Tuesday, February 23, 2010

Comment Elsewhere: Academic Psychology an oxymoron?

In a discussion of one of the least impressive bits of well-publicized psychology "research" I've seen in years, I avered:
Cherry picking and confirmation bias! Without them, psychology would hardly exist as an academic discipline. I understand the inclination to give these people databases and statistics packages as a corrective, but you have to fix the, if you'll pardon the reference, underlying psychology first.

Tuesday, February 16, 2010

Comment Elsewhere: Google Creep

In a discussion of the failure of Buzz, I remarked
Frankly, the more services Google tries to bundle, the less I like them. Maybe it's just because I appear on the internet in both pseudonymous and epynomous forms, but the ability to keep political, family, shopping and professional issues separate is actually quite important to me. There have been about a half dozen cases in the last few years where online service mergers made my online life more difficult, not more convenient.

Sunday, February 14, 2010

Comment Elsewhere: Bad Genetics Counseling

In response to a great but difficult question on genetic testing, I wrote:
It's very important to get good information on genetics -- I'm not saying you're not, because you clearly know how to read scientific material critically, but my blind spouse talked to a "genetics counselor" before we were married who literally didn't know the difference between recessive and dominant traits, and freaked us out (until I could get over to the medical library and do some research, this being pre-WWW).

Wednesday, February 10, 2010

Pop Quiz: Politics or Theology? Wait, there's a difference?

Trinitarian debate or Republican mythology?
He's nothing like the father! He doesn't share the epistemology of the father. He doesn't have the nature of his father, the knowledge -- he has nothing in common with the father.

This actually comes from a discussion of Pres. Ronald Reagan and what, in theory, he would think of Sarah Palin. [via] It's a member of the current conservative commentariat telling Ronald Reagan JR. that she has a better grasp on his father's political judgement than he does. At one point she seems to conflate Reagan with the Founding Fathers, and concludes by saying that Ron Reagan, JR. must never have really met his father. Politically speaking, presumably.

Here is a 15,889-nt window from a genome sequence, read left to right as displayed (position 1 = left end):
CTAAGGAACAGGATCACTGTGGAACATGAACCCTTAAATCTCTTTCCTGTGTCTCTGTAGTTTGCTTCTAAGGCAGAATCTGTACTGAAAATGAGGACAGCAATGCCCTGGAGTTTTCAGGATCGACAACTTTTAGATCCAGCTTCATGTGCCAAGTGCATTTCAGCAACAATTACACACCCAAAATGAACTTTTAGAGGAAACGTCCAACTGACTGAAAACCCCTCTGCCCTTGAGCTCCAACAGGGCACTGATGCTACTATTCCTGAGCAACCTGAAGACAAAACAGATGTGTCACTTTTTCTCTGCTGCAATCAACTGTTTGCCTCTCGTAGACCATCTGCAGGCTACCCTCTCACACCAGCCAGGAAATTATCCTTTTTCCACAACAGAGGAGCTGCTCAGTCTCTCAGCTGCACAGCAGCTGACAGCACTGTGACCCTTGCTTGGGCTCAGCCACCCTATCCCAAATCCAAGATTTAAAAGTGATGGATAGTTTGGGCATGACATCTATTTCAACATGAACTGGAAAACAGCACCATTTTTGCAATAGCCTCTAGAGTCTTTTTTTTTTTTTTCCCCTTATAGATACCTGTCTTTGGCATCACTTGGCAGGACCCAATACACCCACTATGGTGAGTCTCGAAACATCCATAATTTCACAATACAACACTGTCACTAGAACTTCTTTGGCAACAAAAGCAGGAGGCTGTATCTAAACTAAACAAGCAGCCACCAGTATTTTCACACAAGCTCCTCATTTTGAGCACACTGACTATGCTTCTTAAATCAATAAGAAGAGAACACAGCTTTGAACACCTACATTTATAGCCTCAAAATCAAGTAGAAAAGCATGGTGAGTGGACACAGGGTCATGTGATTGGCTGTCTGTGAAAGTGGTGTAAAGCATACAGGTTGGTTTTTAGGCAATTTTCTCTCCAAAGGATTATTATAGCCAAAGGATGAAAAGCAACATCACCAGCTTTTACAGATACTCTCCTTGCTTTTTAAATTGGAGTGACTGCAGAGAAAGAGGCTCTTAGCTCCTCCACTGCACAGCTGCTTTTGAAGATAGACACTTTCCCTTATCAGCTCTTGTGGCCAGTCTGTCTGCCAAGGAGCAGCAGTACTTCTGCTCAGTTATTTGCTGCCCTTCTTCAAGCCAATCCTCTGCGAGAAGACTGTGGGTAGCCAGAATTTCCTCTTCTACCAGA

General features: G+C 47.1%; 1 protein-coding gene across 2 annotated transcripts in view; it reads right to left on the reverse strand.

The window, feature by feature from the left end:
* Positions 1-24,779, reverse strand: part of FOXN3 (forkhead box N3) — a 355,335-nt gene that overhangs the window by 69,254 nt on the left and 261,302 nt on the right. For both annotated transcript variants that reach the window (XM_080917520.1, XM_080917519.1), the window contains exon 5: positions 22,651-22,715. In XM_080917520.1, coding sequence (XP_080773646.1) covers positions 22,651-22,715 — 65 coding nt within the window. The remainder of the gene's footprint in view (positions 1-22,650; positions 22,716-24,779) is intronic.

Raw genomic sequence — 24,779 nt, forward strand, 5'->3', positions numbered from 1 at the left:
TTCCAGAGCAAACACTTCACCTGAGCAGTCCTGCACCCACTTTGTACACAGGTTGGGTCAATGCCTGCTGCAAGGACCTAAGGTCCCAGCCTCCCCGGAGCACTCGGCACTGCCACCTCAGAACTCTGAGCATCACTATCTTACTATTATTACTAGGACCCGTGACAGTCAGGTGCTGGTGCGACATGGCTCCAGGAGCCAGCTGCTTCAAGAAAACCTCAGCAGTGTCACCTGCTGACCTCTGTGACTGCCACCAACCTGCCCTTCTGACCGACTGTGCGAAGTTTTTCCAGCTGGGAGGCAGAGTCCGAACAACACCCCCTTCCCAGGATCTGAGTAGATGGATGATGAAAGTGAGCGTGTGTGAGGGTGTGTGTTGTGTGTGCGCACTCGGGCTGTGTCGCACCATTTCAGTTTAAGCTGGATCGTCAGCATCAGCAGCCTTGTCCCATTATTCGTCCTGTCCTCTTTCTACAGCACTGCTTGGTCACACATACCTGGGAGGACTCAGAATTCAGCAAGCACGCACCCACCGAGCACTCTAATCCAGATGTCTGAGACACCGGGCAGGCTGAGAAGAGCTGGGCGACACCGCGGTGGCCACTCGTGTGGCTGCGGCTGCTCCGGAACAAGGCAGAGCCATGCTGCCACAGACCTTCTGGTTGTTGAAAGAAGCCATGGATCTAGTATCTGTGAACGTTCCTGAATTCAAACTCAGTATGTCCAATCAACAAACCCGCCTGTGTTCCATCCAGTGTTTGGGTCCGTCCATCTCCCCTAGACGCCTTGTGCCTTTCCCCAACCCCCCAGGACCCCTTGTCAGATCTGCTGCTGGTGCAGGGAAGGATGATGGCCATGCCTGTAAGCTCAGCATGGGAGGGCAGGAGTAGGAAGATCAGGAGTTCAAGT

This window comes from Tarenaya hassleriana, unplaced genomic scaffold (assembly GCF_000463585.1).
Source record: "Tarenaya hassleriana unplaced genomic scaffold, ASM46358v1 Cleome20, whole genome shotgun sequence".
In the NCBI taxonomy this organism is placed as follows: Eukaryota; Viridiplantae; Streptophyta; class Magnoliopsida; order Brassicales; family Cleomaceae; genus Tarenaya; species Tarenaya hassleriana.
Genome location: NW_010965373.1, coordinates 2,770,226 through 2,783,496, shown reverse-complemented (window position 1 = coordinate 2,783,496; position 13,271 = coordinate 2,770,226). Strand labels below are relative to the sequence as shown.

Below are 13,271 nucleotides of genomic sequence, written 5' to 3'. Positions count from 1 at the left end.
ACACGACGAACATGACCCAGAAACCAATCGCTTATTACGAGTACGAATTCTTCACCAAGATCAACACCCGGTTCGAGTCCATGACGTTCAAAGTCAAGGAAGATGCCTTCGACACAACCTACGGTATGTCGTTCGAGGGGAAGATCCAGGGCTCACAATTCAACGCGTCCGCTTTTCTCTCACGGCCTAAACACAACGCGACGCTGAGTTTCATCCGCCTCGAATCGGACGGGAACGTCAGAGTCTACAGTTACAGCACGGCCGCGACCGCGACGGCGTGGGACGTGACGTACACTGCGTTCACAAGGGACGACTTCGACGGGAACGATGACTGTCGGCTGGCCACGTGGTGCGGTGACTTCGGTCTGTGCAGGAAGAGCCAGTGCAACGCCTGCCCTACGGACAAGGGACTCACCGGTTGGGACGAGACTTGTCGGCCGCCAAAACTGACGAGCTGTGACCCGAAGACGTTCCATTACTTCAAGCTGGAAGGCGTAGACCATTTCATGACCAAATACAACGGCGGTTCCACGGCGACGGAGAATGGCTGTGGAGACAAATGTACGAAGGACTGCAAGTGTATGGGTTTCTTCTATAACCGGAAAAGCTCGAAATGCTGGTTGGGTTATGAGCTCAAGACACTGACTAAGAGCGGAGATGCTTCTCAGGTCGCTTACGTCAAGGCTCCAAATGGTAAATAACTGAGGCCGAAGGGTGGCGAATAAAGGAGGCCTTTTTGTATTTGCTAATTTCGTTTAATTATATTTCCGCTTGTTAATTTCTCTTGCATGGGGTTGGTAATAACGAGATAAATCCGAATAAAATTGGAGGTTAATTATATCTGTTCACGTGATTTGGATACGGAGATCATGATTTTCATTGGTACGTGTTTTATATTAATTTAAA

The metaphysical discussion of political legacy aside, what actually struck me about this exchange is that Ron Reagan, JR. seems to have a higher (and better supported by recent evidence) opinion of his father's abilities and judgement than the so-called conservative he's arguing with, who seems to have absorbed the common liberal opinion about Pres. Reagan's essentially emotional/anti-intellectual approach to governance.

Update: to make things more interesting, Michael Reagan is getting into the act, raising the possibility that the Reagan legacy could split into opposing camps....

Friday, February 05, 2010

Comment Elsewhere: The Evil of the Clone Wars

Towards the end of a discussion of character and continuity in the Star Wars universe I commented:
Am I the only one who thinks that the animated Clone War series is a cruel trick on children, who will think of Anakin as a mildly annoying but basically heroic figure, only to discover that he’s really a mind-shatteringly evil person outside of that very limited storyline? Also, all the characters they are getting attached to get wiped out in a vast slaughter, except for the ones who eventually get killed one by one....

I really don't understand what they're thinking: they're creating a generation of children who will view their movies as a vicious betrayal. With luck, I suppose, the franchise will wither and die as a result. One can only hope.